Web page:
World Oilfield Forum
Attached are 22 pages that are extracted, bookmarked, highlighted (and commented) from the section of the BOEMRE report of 2011 that concerned cementing at the Macondo well. I was looking…Continue
Added by George Baker on July 24, 2014 at 10:21pm — No Comments
An 11-minute video by the U.S. Chemical Safety Board was released on June 5, 2014, based on a report that examined the reasons for the failure of the Macondo's BOP. The report finds that there was a buckling of the drill pipe that created a condition for which the BOP had not been designed. The report concludes that BOPs on other exploratory wells could be vulnerable to conditions similar to those found on April 20, 2010, at the Macondo well.
Added by George Baker on June 17, 2014 at 6:55pm — No Comments
Added by Kari on June 6, 2014 at 2:30pm — No Comments
This photo (taken with permission at the stand of Grupo R at OTC 2014) gives a suggestion of Grupo R's ambitions in the rig market.
I was interested in the governance of its 3 DW rigs. The company (Pemex) well supervisor is located in Villahermosa, and seldom visits the rig; instead,…Continue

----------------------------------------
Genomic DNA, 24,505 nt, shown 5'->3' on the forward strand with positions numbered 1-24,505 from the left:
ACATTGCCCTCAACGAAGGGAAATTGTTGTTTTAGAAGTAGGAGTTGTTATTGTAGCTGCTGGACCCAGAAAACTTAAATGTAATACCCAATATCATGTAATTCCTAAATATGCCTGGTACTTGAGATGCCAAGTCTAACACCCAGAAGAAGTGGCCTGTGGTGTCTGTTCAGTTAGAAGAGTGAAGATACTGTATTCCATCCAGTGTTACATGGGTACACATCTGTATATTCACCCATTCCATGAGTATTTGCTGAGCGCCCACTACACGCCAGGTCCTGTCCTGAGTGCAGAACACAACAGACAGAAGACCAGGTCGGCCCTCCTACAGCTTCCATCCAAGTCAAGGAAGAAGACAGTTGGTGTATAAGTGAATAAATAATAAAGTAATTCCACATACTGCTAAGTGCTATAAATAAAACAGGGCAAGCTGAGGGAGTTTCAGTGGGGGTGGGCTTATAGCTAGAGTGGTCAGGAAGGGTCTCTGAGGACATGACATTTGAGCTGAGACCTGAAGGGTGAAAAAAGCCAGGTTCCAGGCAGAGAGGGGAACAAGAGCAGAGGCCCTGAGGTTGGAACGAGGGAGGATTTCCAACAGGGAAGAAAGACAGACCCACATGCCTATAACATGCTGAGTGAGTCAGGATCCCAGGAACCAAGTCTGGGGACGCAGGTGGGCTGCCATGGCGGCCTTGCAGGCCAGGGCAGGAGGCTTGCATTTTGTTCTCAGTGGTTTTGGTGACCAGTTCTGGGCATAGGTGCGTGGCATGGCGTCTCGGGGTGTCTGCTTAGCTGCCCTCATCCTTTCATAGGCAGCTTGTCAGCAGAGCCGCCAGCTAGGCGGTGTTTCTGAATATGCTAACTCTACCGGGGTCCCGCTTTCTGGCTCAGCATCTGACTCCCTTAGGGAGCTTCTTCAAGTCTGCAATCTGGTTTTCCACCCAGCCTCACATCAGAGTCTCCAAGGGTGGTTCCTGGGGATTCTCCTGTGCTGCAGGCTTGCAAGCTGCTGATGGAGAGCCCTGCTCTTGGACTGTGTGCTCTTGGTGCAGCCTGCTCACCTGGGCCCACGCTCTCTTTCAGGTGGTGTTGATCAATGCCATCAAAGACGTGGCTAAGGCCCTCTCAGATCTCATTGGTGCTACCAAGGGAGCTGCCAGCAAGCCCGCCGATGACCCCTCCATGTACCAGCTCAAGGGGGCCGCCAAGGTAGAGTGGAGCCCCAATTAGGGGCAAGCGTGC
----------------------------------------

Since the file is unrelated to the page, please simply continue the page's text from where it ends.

Here is a title list of 4 years of reporting by Mexico Energy Intelligence (MEI) on the Deepwater Horizon/Macondo accident of 2010. Neither the government nor industry has taken ownership of the role of human error in the unfolding of that accident.
Evidence? People still talk about "Stop Work Authority," as if that notion had any credibility or relevance in matters of process safety. At the end of 2013, BSEE published a list of attributes of a "culture of safety," but…Continue
Added by George Baker on April 21, 2014 at 5:38am — No Comments
The MMS director at the time of Macondo (and who resigned within hours before her scheduled testimony to Congress) co-authors an essay that expresses concern that not enough has been done to implement the recommendations that came out of the investigation of the Macondo blow-out.
To judge from the presentations at the DECOM WORLD conference on Well Integrity Management Systems (April 15-16), quite a lot has been done to improve the operator's understanding and dashboard of key…Continue
Added by George Baker on April 17, 2014 at 4:13pm — No Comments
The 2-hour tour of Halliburton's Global Technology Center this afternoon convinced me that, by shaking (in all directions), baking (up to 400 degrees F) and pressurizing (to 40,000 psi), they try to break their tools in the lab. "We want a tool to break here, not in the field."
It was also interesting that they have blocks of known rock by which they can test a tool's calibrations prior to its use in the field.
Our group was told that there are 500 scientists at the…Continue
Added by George Baker on April 16, 2014 at 8:26pm — No Comments